Edited at 2015-06-21 03:16 pm (UTC)

    2. Andy (or any other seniors here who may be able to assist)

      Apologies for being off topic, but I have a question re. next Sunday’s blog and this seemed the best way to raise it.

      I’ll be flying from Australia to UK next weekend. Given the timings of the flights etc., would it be OK if I posted the blog for Sunday Times 4647 late Saturday evening rather than first thing Sunday morning? Or is there some smart way (couldn’t see one but I may have missed it) to set the Posting page to actually post the blog at a predefined future time?

      Appreciate your response.

      Many thanks


      1. Nick you can write the blog in advance and then set it to post when you want. At the top of the page as you are writing the blog you will see the date, which you can change. I do this every week: I wrote this blog a week ago and set it for 1am today.

        Edited at 2015-06-21 10:19 pm (UTC)

        1. Ah, thanks keriothe – hadn’t realised you could do that!

          It displays local time on the Post page (i.e. it’s currently showing 8.39am Monday, which is what it now is in Sydney), but then when it publishes a comment it seems to date stamps it GMT. I guess I use the local (Sydney) timer…

          1. Sorry, can’t help on that point. You might want to check with one of the other non-UK bloggers. I think George uses the same method for his Mephisto blogs, for instance.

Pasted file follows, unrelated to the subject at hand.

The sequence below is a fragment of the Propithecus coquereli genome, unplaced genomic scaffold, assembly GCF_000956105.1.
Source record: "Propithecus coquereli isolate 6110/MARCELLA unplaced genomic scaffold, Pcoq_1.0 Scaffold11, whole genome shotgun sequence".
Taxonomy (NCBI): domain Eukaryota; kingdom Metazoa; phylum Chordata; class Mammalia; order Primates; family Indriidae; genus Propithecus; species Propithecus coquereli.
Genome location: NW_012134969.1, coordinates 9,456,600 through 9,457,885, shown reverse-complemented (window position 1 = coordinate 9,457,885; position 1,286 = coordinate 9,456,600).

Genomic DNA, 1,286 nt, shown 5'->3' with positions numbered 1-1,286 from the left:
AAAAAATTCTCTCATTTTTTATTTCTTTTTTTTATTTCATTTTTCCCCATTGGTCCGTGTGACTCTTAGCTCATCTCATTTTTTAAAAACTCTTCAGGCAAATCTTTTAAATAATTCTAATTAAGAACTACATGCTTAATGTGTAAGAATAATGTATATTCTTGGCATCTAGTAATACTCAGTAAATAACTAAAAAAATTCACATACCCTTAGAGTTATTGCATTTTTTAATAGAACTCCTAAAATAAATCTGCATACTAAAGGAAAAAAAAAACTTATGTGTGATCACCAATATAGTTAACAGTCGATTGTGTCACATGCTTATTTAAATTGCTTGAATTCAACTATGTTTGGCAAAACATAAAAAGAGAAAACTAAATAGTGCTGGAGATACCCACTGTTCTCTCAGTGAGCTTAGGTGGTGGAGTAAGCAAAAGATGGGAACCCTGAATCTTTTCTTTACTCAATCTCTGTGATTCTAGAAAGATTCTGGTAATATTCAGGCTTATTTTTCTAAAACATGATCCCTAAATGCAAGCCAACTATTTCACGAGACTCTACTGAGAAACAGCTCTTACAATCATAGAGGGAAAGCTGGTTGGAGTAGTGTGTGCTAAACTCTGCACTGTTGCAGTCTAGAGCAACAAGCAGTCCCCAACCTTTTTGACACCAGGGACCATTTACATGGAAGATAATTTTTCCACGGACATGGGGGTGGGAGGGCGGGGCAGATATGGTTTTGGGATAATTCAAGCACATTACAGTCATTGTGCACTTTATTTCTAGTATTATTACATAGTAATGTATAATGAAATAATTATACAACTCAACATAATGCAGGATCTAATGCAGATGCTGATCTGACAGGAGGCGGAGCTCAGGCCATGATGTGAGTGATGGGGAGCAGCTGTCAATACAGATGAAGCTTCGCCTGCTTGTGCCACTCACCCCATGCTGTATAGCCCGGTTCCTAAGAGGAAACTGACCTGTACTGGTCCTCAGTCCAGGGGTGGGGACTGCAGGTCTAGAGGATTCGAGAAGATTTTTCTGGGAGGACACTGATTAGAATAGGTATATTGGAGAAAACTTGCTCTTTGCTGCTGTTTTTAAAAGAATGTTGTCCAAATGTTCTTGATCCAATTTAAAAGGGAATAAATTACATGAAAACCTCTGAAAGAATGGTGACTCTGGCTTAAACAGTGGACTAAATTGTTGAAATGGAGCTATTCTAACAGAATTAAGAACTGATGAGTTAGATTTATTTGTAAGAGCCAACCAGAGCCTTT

6. Ditto Kevin. You most definitely would not see this in a US puzzle, and for good reason. That’s not out of an excess of PC (as with niggardly) but because it really is offensive. 9.39
    1. Wrong! For example, in The New York Times of Friday, January 14, 2011,”Uppity” is the clue for ON ONE’S HIGH HORSE. I’ve seen it the other way round too.
      It’s not deemed offensive unless attached to an ethnic identifier…
      (I posted this with a link and was told that it qualified as spam. Then looking at the page in Safari, my comment didn’t appear at all. I can still see it in Firefox, but I reposted. Sorry if this is redundant.)
  7. For those who didn’t know, like me…
    Bice (f. French bis = dark-coloured) is a green or blue pigment.

Comments are closed.